As far as Mario could see down either side of the wide and empty asphalted Viale Roma, originally built as a parade ground, nothing moved except the Dunlop and Castrol advertising banners draped across the stirring branches of the eucalyptus trees. This was the center of town, the Campo Cintato, the closed area. It was off-limits, for reasons of "public order and hygiene," to native Eritreans after work hours and on weekends and holidays. Mario, who like all Asmarinos knew about the ordinance, wasn't surprised when he couldn't spot a native face in the crowd. From his vantage point low to the ground in his cockpit his legs extended, his anxious fingers gripping the throbbing steering wheel, he looked down the avenue at the spectators standing three and four-deep on the sidewalks and at the small children seated on their fathers' shoulders waving little Italian flags.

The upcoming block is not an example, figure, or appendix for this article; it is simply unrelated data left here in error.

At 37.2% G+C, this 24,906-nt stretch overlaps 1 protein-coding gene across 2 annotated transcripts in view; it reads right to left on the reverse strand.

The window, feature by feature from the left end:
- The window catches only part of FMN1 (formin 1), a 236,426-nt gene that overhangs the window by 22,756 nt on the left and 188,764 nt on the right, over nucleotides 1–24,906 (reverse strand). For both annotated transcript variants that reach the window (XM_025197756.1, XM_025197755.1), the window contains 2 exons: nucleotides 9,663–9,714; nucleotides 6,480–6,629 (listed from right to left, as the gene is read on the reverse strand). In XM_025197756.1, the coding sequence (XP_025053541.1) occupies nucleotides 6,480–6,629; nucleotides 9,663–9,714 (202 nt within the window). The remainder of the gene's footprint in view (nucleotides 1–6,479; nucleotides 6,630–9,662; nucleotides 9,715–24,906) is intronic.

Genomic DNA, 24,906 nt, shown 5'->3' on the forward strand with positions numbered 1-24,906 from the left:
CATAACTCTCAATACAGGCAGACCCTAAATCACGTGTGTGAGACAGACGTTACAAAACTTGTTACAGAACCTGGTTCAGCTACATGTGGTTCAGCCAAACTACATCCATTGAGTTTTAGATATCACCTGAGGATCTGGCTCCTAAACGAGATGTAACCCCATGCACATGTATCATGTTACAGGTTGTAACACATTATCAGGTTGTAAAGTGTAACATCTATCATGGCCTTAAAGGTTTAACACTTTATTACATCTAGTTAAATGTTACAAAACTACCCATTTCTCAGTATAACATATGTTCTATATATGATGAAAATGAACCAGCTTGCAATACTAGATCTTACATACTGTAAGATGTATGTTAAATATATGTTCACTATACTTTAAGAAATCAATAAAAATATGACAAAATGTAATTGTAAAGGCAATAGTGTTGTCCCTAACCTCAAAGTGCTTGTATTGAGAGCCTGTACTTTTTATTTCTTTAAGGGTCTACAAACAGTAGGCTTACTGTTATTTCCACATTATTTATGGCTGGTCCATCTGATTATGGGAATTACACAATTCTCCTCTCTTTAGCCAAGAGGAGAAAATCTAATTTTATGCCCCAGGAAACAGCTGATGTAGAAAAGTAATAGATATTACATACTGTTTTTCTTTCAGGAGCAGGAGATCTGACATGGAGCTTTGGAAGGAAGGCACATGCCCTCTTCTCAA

That morning's Life and Events in the Colony column of the daily Il Quotidiano Eritreo supposed that 30,000 spectators or more would attend. Mario, viewing the crowd from his cramped cockpit, decided the paper's estimate might have been close to the mark. Certainly the Fascist editorial commentary in the same issue—to set aside whatever plans Asmarinos might have made for Christmas Day in favor of attending the race and cheering for their favorite driver—seemed to have swayed the colonialists in what otherwise would have been a quiet day spent at home with family and friends. It would show solidarity, concluded the editorial, for Prime Minister Mussolini's campaign to showcase to the world the Italian African empire, the blossoming industrialization that had developed and the hardworking colonialists who inhabited it.